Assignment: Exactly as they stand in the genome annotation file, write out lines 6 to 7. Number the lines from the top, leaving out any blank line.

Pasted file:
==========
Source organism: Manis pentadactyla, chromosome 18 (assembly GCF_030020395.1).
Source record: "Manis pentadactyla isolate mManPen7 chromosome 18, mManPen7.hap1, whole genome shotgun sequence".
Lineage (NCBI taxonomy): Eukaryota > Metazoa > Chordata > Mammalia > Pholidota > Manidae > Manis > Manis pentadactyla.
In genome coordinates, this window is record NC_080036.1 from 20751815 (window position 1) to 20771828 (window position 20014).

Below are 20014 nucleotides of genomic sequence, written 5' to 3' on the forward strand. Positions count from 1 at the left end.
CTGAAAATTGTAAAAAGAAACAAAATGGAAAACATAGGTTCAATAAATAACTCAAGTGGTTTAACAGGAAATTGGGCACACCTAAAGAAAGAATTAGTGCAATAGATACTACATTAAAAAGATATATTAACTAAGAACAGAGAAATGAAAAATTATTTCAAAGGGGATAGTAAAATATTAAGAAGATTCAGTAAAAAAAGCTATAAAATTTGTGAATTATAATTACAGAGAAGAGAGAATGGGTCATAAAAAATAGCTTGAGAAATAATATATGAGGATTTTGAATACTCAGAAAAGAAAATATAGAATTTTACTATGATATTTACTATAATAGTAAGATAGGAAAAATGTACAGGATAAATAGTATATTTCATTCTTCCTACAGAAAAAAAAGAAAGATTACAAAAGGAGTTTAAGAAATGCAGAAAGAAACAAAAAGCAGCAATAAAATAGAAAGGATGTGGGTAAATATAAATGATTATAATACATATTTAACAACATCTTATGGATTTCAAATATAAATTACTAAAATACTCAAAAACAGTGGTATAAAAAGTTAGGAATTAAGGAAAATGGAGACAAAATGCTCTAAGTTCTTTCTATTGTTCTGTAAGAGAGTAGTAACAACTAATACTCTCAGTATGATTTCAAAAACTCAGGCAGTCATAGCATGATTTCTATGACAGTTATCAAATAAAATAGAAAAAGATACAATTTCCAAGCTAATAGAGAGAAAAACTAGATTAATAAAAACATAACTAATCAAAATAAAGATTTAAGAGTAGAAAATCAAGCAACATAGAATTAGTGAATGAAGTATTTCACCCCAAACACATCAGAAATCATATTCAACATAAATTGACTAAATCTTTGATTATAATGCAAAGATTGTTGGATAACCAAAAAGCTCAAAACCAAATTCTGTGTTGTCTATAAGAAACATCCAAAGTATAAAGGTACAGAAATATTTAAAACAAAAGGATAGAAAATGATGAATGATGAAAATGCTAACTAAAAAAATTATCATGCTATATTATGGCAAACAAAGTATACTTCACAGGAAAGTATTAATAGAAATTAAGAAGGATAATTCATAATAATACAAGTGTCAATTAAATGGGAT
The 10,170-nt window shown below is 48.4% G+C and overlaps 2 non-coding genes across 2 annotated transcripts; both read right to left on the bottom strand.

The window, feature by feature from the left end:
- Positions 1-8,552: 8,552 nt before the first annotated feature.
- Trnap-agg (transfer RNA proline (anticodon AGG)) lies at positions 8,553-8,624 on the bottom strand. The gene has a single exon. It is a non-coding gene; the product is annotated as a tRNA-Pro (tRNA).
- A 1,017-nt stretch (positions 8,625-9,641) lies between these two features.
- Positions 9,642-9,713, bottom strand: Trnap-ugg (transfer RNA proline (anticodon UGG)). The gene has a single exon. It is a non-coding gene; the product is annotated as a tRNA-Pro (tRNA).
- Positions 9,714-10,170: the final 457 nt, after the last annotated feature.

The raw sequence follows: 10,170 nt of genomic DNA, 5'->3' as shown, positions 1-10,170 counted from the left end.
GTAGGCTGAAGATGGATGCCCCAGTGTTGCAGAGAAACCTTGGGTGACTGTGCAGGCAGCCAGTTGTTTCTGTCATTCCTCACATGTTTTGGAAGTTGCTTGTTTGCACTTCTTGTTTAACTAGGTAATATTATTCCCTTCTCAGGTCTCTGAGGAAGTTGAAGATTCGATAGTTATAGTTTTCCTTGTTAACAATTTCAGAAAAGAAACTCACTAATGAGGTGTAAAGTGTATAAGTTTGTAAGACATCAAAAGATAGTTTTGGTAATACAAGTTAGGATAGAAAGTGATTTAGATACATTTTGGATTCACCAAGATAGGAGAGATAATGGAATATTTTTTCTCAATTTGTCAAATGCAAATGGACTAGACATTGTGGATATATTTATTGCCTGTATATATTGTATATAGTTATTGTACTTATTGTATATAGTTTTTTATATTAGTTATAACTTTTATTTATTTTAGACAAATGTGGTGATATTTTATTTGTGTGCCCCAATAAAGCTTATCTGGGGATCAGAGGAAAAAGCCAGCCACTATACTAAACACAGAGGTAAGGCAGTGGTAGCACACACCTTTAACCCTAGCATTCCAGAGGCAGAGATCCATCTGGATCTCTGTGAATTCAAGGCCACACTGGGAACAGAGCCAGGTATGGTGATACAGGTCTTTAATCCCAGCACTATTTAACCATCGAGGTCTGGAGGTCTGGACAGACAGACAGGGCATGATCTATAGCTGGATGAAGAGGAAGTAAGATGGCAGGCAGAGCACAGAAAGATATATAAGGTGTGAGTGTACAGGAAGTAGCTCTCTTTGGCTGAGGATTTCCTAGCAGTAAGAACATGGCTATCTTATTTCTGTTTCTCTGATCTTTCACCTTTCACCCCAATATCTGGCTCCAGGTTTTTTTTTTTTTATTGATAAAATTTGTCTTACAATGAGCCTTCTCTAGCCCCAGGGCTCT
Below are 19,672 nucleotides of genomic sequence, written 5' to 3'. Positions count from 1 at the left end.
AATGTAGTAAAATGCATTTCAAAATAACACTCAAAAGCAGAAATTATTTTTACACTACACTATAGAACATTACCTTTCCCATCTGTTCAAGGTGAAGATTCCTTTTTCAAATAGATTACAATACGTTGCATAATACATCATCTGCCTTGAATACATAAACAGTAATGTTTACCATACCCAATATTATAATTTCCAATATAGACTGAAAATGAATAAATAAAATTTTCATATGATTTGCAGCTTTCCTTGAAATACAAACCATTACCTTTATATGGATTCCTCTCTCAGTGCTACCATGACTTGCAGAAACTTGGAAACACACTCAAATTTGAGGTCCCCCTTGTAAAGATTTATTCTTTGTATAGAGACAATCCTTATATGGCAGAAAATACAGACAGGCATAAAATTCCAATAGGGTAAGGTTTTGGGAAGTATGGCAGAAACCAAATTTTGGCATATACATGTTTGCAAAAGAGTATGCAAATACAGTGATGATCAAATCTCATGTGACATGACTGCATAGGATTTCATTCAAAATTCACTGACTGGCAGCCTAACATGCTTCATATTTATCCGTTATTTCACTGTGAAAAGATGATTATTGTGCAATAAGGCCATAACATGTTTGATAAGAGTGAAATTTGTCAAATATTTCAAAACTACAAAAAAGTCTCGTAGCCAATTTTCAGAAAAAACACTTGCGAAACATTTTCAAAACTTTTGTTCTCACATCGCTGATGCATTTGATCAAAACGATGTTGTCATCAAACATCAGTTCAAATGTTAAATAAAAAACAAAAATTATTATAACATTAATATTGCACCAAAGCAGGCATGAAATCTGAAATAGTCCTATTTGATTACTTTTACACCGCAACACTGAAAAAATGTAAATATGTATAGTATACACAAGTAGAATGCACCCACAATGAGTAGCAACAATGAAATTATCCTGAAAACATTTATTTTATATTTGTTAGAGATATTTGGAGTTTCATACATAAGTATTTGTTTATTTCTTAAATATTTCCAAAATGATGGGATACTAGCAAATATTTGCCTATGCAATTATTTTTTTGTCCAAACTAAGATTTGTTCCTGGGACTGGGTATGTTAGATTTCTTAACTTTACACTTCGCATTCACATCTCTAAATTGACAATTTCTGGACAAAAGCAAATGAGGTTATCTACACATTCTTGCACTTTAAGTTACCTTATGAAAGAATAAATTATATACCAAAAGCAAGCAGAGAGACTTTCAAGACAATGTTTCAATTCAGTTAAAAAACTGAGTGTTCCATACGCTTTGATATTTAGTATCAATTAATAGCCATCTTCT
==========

CTGAAAATTGTAAAAAGAAACAAAATGGAAAACATAGGTTCAATAAATAACTCAAGTGGTTTAACAGGAAATTGGGCACACCTAAAGAAAGAATTAGTGCAATAGATACTACATTAAAAAGATATATTAACTAAGAACAGAGAAATGAAAAATTATTTCAAAGGGGATAGTAAAATATTAAGAAGATTCAGTAAAAAAAGCTATAAAATTTGTGAATTATAATTACAGAGAAGAGAGAATGGGTCATAAAAAATAGCTTGAGAAATAATATATGAGGATTTTGAATACTCAGAAAAGAAAATATAGAATTTTACTATGATATTTACTATAATAGTAAGATAGGAAAAATGTACAGGATAAATAGTATATTTCATTCTTCCTACAGAAAAAAAAGAAAGATTACAAAAGGAGTTTAAGAAATGCAGAAAGAAACAAAAAGCAGCAATAAAATAGAAAGGATGTGGGTAAATATAAATGATTATAATACATATTTAACAACATCTTATGGATTTCAAATATAAATTACTAAAATACTCAAAAACAGTGGTATAAAAAGTTAGGAATTAAGGAAAATGGAGACAAAATGCTCTAAGTTCTTTCTATTGTTCTGTAAGAGAGTAGTAACAACTAATACTCTCAGTATGATTTCAAAAACTCAGGCAGTCATAGCATGATTTCTATGACAGTTATCAAATAAAATAGAAAAAGATACAATTTCCAAGCTAATAGAGAGAAAAACTAGATTAATAAAAACATAACTAATCAAAATAAAGATTTAAGAGTAGAAAATCAAGCAACATAGAATTAGTGAATGAAGTATTTCACCCCAAACACATCAGAAATCATATTCAACATAAATTGACTAAATCTTTGATTATAATGCAAAGATTGTTGGATAACCAAAAAGCTCAAAACCAAATTCTGTGTTGTCTATAAGAAACATCCAAAGTATAAAGGTACAGAAATATTTAAAACAAAAGGATAGAAAATGATGAATGATGAAAATGCTAACTAAAAAAATTATCATGCTATATTATGGCAAACAAAGTATACTTCACAGGAAAGTATTAATAGAAATTAAGAAGGATAATTCATAATAATACAAGTGTCAATTAAATGGGAT
The 10,170-nt window shown below is 48.4% G+C and overlaps 2 non-coding genes across 2 annotated transcripts; both read right to left on the bottom strand.